Not only are the marine microorganisms very tiny and numerous, but they are highly diverse. We recognize around 400 species of phytoplankton and over 100 species of protozoa from the Southern Ocean.

We generally group the phytoplankton and protozoa together and call them protists because at the level of the single cell the differences between animals and plants get blurry. Many different kinds of phytoplankton can graze like protozoa, especially under low light conditions, and several different types of protozoa digest phytoplankton cells, except the chloroplasts (the site of photosynthetic activity) which they retain. These chloroplasts produce sugars which are used by their protozoan host.

Each species of microorganism, like the species of plants and animals that we can see with our naked eye, differs in size and shape and does different things in the ecosystem. Just as emperor penguins and Adélie penguins are different species, differ in size and shape and have very different strategies for feeding, breeding and generally going about their lives, so do different species of single celled animals. Similarly, just as different species of macroscopic plants differ in size, shape, means of reproduction, and food value to grazers, we find similar differences between microscopic plants.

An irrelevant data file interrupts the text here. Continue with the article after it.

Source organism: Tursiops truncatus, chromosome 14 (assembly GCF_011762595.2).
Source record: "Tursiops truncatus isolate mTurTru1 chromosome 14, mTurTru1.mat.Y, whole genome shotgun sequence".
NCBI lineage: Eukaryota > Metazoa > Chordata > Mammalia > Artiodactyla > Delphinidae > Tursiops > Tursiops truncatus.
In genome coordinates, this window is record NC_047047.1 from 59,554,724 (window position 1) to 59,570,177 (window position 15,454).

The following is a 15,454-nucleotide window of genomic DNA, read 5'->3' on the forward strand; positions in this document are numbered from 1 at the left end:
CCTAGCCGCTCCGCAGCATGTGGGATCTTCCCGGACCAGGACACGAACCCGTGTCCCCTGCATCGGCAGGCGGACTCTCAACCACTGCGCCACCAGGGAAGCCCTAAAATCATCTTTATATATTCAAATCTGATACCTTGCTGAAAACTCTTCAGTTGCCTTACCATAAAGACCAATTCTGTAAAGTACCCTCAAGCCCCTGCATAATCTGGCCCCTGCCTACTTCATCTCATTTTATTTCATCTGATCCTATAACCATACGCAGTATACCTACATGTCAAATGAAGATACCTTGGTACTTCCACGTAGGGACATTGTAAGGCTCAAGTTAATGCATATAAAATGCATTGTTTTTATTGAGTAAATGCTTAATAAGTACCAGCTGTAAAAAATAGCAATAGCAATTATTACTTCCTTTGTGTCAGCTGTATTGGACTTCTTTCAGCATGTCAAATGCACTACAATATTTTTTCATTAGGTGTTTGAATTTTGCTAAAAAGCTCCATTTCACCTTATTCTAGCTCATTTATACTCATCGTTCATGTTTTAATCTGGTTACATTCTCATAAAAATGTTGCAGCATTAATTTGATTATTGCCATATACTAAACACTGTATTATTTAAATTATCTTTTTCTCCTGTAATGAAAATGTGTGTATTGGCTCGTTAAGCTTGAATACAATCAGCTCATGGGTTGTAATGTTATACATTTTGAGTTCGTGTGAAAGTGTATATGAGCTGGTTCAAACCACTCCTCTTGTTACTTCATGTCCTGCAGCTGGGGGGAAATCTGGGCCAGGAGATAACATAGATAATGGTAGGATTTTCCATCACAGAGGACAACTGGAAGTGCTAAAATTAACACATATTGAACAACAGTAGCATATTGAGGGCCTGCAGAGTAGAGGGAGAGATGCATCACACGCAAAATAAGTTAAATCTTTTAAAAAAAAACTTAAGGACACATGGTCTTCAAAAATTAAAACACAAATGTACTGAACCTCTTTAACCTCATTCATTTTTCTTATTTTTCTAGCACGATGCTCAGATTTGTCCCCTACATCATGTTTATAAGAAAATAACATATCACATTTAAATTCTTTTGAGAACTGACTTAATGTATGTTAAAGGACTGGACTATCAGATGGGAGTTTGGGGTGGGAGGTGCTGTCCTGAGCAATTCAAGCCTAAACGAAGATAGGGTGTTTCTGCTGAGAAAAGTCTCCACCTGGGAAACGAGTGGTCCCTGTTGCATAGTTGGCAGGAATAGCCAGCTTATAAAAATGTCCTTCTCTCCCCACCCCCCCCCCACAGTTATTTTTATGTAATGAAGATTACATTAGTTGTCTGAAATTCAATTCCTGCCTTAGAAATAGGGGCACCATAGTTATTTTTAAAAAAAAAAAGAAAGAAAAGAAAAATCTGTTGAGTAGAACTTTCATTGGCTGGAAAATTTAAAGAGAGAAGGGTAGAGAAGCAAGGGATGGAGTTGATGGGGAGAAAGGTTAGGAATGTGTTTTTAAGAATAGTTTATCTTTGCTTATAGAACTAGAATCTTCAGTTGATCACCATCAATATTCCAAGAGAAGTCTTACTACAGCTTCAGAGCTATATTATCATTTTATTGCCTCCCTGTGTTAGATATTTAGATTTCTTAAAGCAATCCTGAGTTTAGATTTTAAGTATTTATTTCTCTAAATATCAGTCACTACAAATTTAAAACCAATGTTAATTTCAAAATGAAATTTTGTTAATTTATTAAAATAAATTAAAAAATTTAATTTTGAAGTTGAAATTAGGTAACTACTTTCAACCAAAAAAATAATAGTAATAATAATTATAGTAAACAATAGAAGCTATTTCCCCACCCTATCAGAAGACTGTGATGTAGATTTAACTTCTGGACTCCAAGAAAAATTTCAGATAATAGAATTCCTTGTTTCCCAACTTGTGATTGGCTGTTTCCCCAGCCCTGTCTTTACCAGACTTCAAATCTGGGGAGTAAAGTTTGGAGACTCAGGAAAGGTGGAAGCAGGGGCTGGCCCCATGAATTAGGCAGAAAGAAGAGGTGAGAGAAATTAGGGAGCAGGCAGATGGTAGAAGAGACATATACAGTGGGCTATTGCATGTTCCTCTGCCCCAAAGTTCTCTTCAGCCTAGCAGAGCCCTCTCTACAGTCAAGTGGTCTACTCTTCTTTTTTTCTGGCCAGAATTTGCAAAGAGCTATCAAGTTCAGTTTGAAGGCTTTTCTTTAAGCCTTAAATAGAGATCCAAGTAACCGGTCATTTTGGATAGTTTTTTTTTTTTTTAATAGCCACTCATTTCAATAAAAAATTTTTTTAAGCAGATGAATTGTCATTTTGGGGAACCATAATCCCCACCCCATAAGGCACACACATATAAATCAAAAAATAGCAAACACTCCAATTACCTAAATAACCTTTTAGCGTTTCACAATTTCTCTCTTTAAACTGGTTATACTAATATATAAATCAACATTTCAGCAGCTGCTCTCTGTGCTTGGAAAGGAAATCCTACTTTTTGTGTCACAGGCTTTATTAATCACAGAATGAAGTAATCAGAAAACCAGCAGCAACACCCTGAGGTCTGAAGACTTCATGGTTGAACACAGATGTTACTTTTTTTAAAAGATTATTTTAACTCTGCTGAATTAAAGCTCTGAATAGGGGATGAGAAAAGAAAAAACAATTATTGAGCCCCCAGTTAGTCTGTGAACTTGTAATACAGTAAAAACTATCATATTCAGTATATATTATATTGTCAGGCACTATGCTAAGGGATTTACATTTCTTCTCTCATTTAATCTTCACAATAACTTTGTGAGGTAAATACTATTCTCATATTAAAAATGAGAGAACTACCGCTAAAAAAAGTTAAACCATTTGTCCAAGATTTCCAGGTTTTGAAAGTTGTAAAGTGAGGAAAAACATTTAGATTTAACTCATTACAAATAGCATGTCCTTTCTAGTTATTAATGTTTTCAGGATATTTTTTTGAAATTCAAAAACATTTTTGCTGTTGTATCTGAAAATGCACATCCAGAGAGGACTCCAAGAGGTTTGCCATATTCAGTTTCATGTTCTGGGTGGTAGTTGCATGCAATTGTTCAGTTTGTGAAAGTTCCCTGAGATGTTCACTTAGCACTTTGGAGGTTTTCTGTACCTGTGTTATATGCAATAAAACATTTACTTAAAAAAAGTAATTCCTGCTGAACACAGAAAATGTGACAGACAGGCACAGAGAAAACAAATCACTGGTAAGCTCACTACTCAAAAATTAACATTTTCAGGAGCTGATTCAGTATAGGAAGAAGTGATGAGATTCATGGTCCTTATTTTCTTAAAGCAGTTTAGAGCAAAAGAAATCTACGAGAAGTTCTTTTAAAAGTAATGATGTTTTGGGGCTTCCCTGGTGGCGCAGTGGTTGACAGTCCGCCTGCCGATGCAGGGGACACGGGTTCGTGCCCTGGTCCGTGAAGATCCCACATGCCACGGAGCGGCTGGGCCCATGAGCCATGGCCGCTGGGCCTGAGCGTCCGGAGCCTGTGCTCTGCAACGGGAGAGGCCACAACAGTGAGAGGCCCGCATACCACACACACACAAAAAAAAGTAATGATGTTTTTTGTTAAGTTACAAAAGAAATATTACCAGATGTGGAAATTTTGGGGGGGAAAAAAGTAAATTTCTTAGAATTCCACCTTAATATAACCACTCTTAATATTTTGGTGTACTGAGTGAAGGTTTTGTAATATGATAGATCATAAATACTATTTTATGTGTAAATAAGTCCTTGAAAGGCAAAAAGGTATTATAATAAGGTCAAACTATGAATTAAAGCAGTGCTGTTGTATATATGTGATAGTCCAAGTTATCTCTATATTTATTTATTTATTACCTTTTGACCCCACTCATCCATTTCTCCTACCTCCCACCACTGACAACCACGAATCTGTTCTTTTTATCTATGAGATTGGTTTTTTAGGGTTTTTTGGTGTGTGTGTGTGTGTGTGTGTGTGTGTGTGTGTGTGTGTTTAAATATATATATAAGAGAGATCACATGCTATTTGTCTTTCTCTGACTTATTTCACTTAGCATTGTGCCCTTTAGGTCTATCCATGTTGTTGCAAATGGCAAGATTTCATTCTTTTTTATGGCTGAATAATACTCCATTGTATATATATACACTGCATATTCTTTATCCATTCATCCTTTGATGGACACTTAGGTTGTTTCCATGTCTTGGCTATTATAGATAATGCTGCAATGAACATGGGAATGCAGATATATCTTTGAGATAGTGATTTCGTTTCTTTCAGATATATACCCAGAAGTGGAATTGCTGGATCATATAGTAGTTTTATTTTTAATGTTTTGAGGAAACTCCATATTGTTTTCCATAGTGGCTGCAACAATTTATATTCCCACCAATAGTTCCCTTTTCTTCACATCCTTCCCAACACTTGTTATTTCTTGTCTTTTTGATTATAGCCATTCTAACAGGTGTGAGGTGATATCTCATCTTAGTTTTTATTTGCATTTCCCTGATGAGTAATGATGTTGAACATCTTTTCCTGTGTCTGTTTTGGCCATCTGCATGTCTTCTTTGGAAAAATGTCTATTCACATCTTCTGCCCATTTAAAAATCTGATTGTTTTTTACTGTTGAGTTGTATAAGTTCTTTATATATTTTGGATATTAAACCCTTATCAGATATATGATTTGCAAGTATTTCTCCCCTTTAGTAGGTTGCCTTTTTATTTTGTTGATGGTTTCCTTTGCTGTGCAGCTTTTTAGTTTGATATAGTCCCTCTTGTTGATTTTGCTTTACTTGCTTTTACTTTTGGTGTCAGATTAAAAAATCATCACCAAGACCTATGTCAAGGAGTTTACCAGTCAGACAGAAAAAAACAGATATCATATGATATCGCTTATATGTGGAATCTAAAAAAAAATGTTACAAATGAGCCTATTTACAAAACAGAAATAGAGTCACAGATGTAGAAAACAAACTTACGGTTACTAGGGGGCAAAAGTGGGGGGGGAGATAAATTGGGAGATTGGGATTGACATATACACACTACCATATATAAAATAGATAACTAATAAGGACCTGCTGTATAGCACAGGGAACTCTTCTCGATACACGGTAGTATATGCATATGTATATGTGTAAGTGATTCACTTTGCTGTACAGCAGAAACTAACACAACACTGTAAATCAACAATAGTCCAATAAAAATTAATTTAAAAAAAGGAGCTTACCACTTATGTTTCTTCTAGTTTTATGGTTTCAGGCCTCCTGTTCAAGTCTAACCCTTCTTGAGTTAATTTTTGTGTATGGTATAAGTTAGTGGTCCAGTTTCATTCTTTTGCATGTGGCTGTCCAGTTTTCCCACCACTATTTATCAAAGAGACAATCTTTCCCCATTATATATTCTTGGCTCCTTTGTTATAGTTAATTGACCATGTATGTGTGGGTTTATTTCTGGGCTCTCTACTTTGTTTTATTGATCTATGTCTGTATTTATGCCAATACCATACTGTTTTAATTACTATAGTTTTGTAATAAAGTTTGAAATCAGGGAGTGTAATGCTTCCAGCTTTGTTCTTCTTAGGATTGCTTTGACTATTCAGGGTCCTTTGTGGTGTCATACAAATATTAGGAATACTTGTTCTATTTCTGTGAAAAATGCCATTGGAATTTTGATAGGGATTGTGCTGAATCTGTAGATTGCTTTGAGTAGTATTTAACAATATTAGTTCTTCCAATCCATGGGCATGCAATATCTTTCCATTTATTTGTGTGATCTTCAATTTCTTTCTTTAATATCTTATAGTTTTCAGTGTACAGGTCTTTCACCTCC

Their main functions are:

  • First, they're the food on which just about everything else in the sea ultimately depends. The single-celled plants are justifiably called the pasture of the ocean. They live in the top 100 metres or so of the ocean and just like their counterparts on land they use the energy of sunlight to produce carbohydrates in the process of photosynthesis. They are the direct equivalents in the sea of the trees, the bushes and the grass on land on which grazing animals depend. In the Southern Ocean, krill, copepods, salps and other grazers feed on phytoplankton and are they themselves prey for birds, mammals, fish and squid. No phytoplankton, then no krill, and no whales.